It’s everything a kid ever dreamed of — toys that can talk back. But are internet-connected toys safe?
An article by ABC technology reporter Ariel Bogle, says that depending on its capabilities, the toy could be recording voice messages, internet history and location data.
From board games to rubber duckies, these playthings are becoming connected to the internet via Wi-Fi, Bluetooth and apps, wrote Ms Bogle.
A doll with speech recognition, for example, is only possible thanks to sensors, microphones and online data storage.
Dr Robert Merkel, a software engineering lecturer at Monash University, who occasionally posts pictures of his nearly two-year-old daughter on Facebook, finds it difficult to recommend anyone buy a smart toy, according to Ms Bogler’s article.
“If it’s got a microphone in it, would you be comfortable with that microphone being on in your house, potentially 24 hours a day?” he is quoted as asking.
Concerns about the security of the smart toys was raised by the FBI in the US earlier this year when it warned parents about the privacy and security risks posed by internet-connected toys.
The Bureau’s Internet Crime Complaint Center (IC3) issued a consumer notice aimed at encouraging “consumers to consider cyber security prior to introducing smart, interactive, internet-connected toys into their homes or trusted environments”.
Many of these high-tech toys can carry on a conversation, which requires a microphone. It’s very possible — even likely — the IC3 says, that those mics could be listening to any, not just playtime chatter.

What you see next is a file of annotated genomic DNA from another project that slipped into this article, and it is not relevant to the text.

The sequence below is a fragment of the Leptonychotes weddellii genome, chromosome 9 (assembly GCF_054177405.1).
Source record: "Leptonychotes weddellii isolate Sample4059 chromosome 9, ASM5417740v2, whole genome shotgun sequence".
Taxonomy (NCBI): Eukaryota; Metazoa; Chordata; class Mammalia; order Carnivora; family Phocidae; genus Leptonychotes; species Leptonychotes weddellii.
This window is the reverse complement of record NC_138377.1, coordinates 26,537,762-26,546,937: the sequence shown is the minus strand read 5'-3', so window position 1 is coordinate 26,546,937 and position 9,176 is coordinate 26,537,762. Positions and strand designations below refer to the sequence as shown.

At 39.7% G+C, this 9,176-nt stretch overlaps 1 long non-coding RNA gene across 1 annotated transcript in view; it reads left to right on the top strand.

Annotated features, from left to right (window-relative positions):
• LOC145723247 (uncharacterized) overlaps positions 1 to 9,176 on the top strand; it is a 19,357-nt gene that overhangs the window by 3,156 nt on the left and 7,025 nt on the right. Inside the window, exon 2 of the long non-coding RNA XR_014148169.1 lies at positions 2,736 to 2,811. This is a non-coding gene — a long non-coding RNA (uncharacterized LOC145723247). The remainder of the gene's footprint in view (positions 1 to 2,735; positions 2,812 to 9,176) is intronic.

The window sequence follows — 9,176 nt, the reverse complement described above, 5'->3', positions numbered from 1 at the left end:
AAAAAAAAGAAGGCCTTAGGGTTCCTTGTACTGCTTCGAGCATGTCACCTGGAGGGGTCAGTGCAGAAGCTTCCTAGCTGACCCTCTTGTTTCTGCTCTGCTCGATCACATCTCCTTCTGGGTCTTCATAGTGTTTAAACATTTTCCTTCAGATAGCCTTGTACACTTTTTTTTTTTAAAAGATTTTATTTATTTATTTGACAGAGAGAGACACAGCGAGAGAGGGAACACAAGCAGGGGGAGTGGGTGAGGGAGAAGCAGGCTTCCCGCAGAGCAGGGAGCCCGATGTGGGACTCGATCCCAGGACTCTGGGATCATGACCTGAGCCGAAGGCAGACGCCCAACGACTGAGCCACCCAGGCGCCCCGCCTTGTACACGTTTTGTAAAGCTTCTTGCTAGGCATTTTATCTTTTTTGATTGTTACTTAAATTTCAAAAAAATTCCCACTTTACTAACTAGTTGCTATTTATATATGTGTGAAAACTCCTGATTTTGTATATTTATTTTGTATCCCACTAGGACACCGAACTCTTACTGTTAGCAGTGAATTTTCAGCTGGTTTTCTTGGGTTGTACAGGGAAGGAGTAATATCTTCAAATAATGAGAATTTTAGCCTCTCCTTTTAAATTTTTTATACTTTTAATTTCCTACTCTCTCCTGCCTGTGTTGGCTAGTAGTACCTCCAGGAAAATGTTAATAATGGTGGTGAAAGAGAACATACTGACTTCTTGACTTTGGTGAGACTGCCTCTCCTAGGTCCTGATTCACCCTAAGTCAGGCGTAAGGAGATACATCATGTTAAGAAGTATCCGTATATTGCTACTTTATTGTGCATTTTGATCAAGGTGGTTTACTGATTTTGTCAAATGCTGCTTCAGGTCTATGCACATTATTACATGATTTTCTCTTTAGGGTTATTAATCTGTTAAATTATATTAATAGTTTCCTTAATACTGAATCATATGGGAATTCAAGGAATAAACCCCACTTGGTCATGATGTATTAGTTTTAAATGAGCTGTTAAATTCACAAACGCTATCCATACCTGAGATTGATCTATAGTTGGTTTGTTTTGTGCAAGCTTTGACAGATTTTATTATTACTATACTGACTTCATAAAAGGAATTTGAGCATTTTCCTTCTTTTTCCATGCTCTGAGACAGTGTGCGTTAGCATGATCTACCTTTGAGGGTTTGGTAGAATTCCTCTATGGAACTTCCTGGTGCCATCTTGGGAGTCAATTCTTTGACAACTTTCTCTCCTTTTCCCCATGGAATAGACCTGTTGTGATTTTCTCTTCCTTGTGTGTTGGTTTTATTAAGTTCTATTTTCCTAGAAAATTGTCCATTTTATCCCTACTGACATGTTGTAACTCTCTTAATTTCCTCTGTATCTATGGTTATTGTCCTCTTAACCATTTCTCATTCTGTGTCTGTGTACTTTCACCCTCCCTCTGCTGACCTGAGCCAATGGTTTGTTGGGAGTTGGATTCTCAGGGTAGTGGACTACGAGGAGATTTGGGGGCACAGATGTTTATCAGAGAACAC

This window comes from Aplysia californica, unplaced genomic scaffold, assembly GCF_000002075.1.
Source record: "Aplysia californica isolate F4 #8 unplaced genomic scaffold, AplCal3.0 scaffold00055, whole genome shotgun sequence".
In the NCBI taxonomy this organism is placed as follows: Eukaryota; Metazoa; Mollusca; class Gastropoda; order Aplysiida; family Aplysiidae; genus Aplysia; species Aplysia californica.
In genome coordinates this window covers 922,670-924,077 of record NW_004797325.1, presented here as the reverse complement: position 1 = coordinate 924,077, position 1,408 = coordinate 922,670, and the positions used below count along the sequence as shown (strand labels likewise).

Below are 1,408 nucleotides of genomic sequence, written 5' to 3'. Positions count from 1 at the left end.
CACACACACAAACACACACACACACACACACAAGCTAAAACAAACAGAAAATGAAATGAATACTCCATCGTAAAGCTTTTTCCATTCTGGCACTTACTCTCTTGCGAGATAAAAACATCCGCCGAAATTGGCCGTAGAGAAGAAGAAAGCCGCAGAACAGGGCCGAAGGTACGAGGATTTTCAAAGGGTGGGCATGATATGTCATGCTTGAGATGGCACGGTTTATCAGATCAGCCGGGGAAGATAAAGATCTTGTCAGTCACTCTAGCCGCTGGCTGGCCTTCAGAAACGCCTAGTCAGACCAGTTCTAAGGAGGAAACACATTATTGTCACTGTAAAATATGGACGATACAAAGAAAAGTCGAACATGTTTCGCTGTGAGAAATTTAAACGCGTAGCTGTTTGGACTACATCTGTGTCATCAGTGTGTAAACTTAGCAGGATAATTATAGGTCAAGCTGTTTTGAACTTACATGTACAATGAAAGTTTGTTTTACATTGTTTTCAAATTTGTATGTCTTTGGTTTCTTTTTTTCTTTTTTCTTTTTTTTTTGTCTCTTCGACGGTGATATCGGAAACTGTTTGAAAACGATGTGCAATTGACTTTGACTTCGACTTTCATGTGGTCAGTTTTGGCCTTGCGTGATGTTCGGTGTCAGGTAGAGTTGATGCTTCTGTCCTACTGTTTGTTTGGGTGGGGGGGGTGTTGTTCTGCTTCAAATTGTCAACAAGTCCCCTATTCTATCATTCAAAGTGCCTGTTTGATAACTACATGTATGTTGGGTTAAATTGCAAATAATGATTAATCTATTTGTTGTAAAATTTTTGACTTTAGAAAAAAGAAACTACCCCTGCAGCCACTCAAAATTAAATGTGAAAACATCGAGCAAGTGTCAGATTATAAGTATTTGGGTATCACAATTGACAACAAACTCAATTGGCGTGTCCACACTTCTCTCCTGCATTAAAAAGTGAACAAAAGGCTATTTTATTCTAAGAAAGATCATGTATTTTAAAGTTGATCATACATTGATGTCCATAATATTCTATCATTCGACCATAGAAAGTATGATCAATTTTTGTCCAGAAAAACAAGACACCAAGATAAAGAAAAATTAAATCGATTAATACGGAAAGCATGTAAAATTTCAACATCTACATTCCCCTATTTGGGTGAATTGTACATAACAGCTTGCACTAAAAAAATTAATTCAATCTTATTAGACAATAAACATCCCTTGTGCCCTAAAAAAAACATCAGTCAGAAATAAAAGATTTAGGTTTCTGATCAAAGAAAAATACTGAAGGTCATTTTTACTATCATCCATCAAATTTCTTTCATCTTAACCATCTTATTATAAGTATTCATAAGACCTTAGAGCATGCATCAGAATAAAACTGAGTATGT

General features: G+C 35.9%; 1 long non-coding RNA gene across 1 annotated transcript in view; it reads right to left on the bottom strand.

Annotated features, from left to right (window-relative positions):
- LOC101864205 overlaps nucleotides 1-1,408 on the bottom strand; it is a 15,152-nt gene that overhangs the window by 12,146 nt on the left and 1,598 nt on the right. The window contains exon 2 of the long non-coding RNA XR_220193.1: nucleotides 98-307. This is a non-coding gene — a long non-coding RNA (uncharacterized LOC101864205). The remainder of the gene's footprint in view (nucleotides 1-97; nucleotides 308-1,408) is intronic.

If the toys hear something, there’s a good chance they’re also transmitting that data to a remote server.
Another risk the IC3 wants parents to be aware of is that personally identifiable information (PII) about their children could be collected. If a connected toy happens to leak details like the child’s name, physical address, phone number, that creates an opportunity for identity theft.
Leaked GPS data (say, on geotagged photos that are uploaded) could allow someone to pinpoint your child’s physical location.
The IC3 offers several tips for ensuring that your children remain safe when they’re playing with connected toys. A few key points are:
- Only connect and use toys in environments with trusted and secured Wi-Fi Internet access
- Closely monitor children’s activity with the toys (such as conversations and voice recordings) through the toy’s partner parent application, if such features are available
- Carefully read disclosures and privacy policies
It may be difficult for some parents to believe that simply playing toys could have such disastrous consequences, but the risk is very real… and the leaks are already happening.
One U.S. toy maker was caught leaking all kinds of data — including private photos — of the kids that played with their toys.
In February, the German government took the extraordinary step of banning an Internet-connected doll over concerns that it could be hacked and used to spy on children.any of these high-tech toys can carry on a conversation, which requires a microphone.